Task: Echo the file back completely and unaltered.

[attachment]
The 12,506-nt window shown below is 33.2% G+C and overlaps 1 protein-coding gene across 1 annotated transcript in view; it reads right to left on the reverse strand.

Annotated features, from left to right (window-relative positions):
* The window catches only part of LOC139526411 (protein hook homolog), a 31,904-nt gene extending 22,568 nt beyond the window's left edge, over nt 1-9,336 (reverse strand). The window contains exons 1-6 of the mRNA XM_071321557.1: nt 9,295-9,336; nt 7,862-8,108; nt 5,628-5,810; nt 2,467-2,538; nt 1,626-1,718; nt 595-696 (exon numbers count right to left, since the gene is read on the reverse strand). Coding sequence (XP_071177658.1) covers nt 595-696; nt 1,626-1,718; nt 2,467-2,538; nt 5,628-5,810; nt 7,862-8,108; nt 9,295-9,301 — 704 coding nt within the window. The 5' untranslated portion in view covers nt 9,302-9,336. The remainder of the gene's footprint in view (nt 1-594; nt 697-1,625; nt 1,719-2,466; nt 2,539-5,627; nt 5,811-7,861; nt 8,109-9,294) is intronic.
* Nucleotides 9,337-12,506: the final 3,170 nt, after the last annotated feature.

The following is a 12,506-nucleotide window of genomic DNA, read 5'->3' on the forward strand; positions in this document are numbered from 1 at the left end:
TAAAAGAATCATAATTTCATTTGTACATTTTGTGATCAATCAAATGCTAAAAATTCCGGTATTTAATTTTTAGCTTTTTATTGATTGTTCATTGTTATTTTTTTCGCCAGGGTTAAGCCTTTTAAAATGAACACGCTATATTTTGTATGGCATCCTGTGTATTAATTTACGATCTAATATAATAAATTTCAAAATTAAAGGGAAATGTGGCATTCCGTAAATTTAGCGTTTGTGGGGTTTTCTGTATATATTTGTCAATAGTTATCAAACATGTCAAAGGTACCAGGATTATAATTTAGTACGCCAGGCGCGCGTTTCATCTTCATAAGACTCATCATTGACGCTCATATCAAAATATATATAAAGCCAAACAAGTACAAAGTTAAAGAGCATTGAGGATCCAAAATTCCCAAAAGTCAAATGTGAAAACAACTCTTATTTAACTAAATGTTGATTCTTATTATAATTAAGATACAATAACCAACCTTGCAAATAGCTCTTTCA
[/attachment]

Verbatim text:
The 12,506-nt window shown below is 33.2% G+C and overlaps 1 protein-coding gene across 1 annotated transcript in view; it reads right to left on the reverse strand.

Annotated features, from left to right (window-relative positions):
* The window catches only part of LOC139526411 (protein hook homolog), a 31,904-nt gene extending 22,568 nt beyond the window's left edge, over nt 1-9,336 (reverse strand). The window contains exons 1-6 of the mRNA XM_071321557.1: nt 9,295-9,336; nt 7,862-8,108; nt 5,628-5,810; nt 2,467-2,538; nt 1,626-1,718; nt 595-696 (exon numbers count right to left, since the gene is read on the reverse strand). Coding sequence (XP_071177658.1) covers nt 595-696; nt 1,626-1,718; nt 2,467-2,538; nt 5,628-5,810; nt 7,862-8,108; nt 9,295-9,301 — 704 coding nt within the window. The 5' untranslated portion in view covers nt 9,302-9,336. The remainder of the gene's footprint in view (nt 1-594; nt 697-1,625; nt 1,719-2,466; nt 2,539-5,627; nt 5,811-7,861; nt 8,109-9,294) is intronic.
* Nucleotides 9,337-12,506: the final 3,170 nt, after the last annotated feature.

The following is a 12,506-nucleotide window of genomic DNA, read 5'->3' on the forward strand; positions in this document are numbered from 1 at the left end:
TAAAAGAATCATAATTTCATTTGTACATTTTGTGATCAATCAAATGCTAAAAATTCCGGTATTTAATTTTTAGCTTTTTATTGATTGTTCATTGTTATTTTTTTCGCCAGGGTTAAGCCTTTTAAAATGAACACGCTATATTTTGTATGGCATCCTGTGTATTAATTTACGATCTAATATAATAAATTTCAAAATTAAAGGGAAATGTGGCATTCCGTAAATTTAGCGTTTGTGGGGTTTTCTGTATATATTTGTCAATAGTTATCAAACATGTCAAAGGTACCAGGATTATAATTTAGTACGCCAGGCGCGCGTTTCATCTTCATAAGACTCATCATTGACGCTCATATCAAAATATATATAAAGCCAAACAAGTACAAAGTTAAAGAGCATTGAGGATCCAAAATTCCCAAAAGTCAAATGTGAAAACAACTCTTATTTAACTAAATGTTGATTCTTATTATAATTAAGATACAATAACCAACCTTGCAAATAGCTCTTTCA